Quick Takes: Subpoena for College Board, Head of 2-Year System Fired in Alabama, Diversity Efforts Analyzed, Johnnetta Cole to Leave Bennett Presidency, Ohio U. CIO Quits Following Hacking Incidents, Provost Nixes Photo of Men in Thong Underwear

July 12, 2006
  • A powerful New York State senator has issued a subpoena to the College Board for documents that include a study of SAT scoring errors that the board's president, Gaston Caperton, had earlier promised to give lawmakers. College Board officials have said that they were holding back the study because the board has been sued over the SAT scoring errors. But Sen. Kenneth P. LaValle, chairman of the Higher Education Committee, blasted the College Board, saying that its "approach to problems is to shroud them in secrecy." He added that this approach "gives rise to greater questions as to their true purpose." A spokeswoman for the College Board said that it had been trying to cooperate with LaValle's committee and would continue to do so. But she said that the board has received "a very broad subpoena on very short notice" and that "anyone" would have a difficult time meeting the Friday deadline.
  • The chancellor of Alabama's community college system was fired Tuesday. The Associated Press reported that board members were criticial of Roy Johnson in part because of concerns over nepotism issues because the system employs several of his family members. But the AP also reported that the interim chancellor appointed by the board to replace Johnson reported that her husband, daughter, son-in-law and brother are all employed by the two-year college system.
  • Economic diversity is declining at 22 private colleges in California that were analyzed in a report issued Tuesday by the Association of American Colleges and Universities, the Claremont Graduate University and the James Irvine Foundation. At the colleges analyzed, the percentages of students receiving Pell Grants and of minority students receiving Pell Grants declined from 2000 to 2004. The report found that much of the growth in minority enrollments during that period came from those who are not from low-income families.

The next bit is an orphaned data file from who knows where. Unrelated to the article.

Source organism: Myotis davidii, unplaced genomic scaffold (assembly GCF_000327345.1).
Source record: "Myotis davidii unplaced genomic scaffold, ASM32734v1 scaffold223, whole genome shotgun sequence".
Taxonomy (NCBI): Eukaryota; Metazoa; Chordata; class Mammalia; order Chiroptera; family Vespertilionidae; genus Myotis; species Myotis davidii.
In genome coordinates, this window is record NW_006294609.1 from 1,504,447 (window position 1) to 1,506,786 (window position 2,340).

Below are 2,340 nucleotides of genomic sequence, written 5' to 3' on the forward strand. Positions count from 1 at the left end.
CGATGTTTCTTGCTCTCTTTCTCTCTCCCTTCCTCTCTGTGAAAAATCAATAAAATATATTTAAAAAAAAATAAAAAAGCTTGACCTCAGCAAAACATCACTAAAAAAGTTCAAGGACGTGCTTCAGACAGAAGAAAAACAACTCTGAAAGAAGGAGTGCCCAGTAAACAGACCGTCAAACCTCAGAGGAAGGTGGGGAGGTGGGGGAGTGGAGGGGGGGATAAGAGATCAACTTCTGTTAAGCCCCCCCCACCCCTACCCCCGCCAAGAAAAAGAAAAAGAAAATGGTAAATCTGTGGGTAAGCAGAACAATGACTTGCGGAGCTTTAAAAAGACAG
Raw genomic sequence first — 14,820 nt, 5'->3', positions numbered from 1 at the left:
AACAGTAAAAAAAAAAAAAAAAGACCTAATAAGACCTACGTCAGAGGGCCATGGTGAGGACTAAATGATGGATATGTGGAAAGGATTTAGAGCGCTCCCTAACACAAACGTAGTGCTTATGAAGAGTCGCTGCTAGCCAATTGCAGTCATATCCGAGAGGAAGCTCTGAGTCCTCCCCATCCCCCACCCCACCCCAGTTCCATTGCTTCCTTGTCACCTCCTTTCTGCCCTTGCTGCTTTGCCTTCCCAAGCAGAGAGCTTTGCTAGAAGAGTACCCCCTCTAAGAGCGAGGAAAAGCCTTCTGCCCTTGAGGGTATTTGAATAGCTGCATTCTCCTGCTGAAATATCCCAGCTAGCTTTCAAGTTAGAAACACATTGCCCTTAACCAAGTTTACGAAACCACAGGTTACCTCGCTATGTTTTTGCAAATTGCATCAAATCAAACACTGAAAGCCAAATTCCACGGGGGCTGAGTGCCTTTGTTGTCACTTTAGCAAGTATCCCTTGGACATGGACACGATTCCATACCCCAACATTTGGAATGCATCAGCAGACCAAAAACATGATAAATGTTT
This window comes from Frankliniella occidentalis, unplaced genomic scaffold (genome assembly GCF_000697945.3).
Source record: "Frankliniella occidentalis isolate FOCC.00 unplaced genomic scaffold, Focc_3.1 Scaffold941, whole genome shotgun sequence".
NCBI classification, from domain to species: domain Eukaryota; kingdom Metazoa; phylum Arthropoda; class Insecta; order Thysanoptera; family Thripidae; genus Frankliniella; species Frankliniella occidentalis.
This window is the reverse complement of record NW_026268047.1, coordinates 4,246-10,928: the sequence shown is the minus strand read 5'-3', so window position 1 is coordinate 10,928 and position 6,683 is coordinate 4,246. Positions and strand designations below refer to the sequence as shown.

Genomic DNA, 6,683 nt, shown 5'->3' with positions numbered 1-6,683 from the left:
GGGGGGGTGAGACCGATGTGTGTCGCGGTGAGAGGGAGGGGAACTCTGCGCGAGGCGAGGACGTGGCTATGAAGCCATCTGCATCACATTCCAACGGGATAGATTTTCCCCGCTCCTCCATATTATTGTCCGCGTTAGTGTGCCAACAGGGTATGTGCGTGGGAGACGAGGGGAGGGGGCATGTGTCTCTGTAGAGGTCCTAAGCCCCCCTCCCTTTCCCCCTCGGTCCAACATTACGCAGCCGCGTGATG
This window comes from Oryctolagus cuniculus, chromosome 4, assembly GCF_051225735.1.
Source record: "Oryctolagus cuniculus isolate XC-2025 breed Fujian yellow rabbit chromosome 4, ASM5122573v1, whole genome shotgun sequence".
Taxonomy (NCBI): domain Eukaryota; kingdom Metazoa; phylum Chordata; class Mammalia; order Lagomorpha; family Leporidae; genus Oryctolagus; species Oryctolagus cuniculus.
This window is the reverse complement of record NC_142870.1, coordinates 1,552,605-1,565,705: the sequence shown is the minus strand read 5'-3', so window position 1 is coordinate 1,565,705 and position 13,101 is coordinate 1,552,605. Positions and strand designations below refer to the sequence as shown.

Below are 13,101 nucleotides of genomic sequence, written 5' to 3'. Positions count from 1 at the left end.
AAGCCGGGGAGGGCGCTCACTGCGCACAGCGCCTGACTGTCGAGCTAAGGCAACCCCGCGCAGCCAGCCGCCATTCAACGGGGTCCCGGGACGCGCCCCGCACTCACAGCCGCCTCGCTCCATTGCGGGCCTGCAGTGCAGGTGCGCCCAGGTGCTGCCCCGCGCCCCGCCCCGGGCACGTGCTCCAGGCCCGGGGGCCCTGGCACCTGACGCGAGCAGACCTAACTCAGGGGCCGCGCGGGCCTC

• Johnnetta Cole announced Tuesday that she would leave the presidency of Bennett College next year, after five years in office. Cole is widely credited for a financial turnaround at Bennett, a historically black women's college in North Carolina. She nearly quit last year, citing the way a minority of people affiliated with the college were blocking her reform plans, but she agreed to stay on at the behest of faculty members and students.
  • Ohio University's chief information officer, William F. Sams, announced Tuesday that he was resigning, following a series of hacking incidents that have embarrassed the university and enraged many people whose data may have been vulnerable.
  • Among the photos used in a recruiting handout for the student newspaper at North Carolina State University student newspaper was one of a copy editor being embraced by a group of men clad in thong underwear. Officials at the university didn't like the idea of the handout going to new students and the provost pulled the handout, according to the Student Press Law Center.
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